Gender crisis on the way?

I have to comment on this story…

Cambridge News | Latest News Headlines From Cambridge City & Cambridgeshire | National News By Cambridge News | Why I decided to raise my son ‘gender neutral’.

I don’t really care about the hiding his gender stuff. What strikes me is the complete hypocrisy. She says that she doesn’t want to impose or limit her son. Yet, she forces him to wear a girls’ blouse with his school uniform, and forbids what she considers “overly masculine” clothing. Is that not forcing her views (stereotypes) onto him?

How can you not see what he is wearing as "overly girly"?

If you truly want your child to grow up without any stereotypes then perhaps you should first remove your own expectations, and let him truly make the expressive choices; not just the ones you like. If he wants to wear camo, let him. Maybe he would prefer to express his masculinity more often.

Yes, he is your child (crazy lady) but it is HIS life, and you are limiting his potential by trying to “protect” him from stereotypes. If you truly want to avoid any male/female expressionism, you would only dress him in grey and not allow any designs, patterns, or “expressive” things. You would ban flowery clothing just as easily as you have banned camo clothing.

Am I the only one who sees what she is doing as wrong? I understand that she also expresses a dislike for extremely feminine dress-outfits on girls, but she glosses over the overtly feminine things she lets her own son wear (girls’ swimwear for instance) in the name of “neutrality.” She describes him playing with dolls, but doesn’t mention sports or toy cars.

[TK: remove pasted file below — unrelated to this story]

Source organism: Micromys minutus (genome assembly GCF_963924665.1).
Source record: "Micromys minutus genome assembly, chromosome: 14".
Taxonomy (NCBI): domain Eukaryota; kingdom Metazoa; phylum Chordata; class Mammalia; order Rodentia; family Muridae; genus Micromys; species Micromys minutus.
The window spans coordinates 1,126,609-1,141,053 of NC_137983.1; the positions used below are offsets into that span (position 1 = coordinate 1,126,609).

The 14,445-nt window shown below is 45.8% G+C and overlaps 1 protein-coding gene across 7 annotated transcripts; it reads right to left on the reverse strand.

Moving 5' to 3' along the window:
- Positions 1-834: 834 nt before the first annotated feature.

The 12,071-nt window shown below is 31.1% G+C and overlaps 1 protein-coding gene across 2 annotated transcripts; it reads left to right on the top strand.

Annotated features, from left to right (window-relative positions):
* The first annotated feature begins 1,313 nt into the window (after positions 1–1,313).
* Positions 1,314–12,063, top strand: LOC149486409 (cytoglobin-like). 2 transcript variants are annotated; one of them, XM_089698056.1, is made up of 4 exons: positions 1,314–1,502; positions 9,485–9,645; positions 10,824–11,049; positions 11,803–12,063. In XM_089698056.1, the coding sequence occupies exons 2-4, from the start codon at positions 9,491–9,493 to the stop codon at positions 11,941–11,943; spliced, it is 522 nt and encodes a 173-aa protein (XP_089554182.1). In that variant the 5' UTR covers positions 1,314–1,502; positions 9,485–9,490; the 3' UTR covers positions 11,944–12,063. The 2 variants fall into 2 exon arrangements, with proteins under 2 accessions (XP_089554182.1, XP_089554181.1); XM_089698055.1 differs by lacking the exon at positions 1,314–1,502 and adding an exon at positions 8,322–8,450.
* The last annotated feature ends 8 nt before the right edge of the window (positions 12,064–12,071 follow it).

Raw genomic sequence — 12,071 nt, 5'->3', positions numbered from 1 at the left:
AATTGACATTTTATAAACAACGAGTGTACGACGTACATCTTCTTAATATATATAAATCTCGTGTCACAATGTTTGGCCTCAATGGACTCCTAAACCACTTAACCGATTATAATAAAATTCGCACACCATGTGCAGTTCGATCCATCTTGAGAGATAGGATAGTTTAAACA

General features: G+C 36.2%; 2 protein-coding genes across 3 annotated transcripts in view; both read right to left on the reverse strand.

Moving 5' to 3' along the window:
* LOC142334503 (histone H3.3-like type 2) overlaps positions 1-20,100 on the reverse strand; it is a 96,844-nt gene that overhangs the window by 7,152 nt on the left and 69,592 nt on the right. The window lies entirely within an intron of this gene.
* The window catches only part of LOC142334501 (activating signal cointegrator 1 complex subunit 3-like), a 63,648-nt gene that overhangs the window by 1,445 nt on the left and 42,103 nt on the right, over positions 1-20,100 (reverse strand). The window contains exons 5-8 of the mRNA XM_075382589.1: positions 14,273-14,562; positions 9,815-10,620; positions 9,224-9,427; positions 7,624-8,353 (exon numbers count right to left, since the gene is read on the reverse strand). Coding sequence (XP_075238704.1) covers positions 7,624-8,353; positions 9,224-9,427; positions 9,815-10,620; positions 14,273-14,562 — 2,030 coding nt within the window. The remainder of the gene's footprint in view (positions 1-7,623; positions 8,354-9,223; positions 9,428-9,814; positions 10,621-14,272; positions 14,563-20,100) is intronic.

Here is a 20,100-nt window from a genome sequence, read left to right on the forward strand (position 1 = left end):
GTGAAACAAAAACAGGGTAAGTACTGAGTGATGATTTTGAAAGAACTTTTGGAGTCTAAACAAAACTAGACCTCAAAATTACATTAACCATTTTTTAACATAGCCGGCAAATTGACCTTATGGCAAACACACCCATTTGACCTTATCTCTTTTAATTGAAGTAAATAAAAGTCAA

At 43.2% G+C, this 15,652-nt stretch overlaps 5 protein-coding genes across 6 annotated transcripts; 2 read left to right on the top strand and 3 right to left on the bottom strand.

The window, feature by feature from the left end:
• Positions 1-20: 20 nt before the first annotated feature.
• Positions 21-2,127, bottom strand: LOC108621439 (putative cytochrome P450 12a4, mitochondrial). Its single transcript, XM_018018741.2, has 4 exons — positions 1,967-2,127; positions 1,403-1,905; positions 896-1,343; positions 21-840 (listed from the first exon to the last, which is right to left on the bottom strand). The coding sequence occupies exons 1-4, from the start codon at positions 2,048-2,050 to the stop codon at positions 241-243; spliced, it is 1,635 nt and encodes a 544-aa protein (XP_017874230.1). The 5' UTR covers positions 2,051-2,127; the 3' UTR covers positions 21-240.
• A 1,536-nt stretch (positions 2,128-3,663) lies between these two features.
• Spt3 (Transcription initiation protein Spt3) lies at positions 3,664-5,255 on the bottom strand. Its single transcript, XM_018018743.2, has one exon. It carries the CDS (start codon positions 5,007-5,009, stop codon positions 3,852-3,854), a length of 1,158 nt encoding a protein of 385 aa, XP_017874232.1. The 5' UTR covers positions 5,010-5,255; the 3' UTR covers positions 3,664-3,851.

Isn’t she inviting a gender identity crisis later on?

Now. I would be irresponsible to not point out the following…

  1. Kieran is the FATHER. Please do not respond like this is about some “lesbians parenting” thing, it’s not. I have seen more than a few comments on related articles, obviously written by skimmers, that Beck and Kieran are lesbians.
  2. Beck does say that she doesn’t force him to wear girly clothes, only that she doesn’t allow “overtly masculine” clothing.
  3. I completely agree with the quote below, so she’s not totally nuts… Just partly nuts.

    “A friend of mine said the other day: ‘Molly lost her hair clip again,’ and I thought, well, if she’s got some prissy thing she’s got to take care of, and she gets told off if she loses it, then she has to be picky about it – and then she becomes a person who’s slightly prissy and picky. But you’ve made her like that!”

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7 thoughts on “Gender crisis on the way?

  1. Yes I have to agree with you. I really don’t get what those parents were trying to prove. Gender neutrality? Since when are we a gender neutral species?! Surely this child is going to be a target for the bullies? Not to mention his own confusion about why he was raised so differently. I get the point that you’re making; they weren’t even sticking to the gender neutrality they spoke about, but I just think the whole idea of gender neutrality is ridiculous. I don’t like to judge how other people raise their children, but as I say, I just don’t get what their point was.

    • That’s why I had to say something about it. I randomly stumbled on to the article from Facebook of all places, and decided to dig a little deeper. After my initial “Wow, they’re stupid” reaction I found myself getting more angry over the idea that they weren’t even practicing what they preach. I don’t understand what’s wrong with boys being boys and girls being girls either, but parents will do what they will in that regard. the danger here isn’t that he’ll end up gay (like so many of the trollocracy are implying) but that he’ll be far too soft to handle the real pressure of being a man.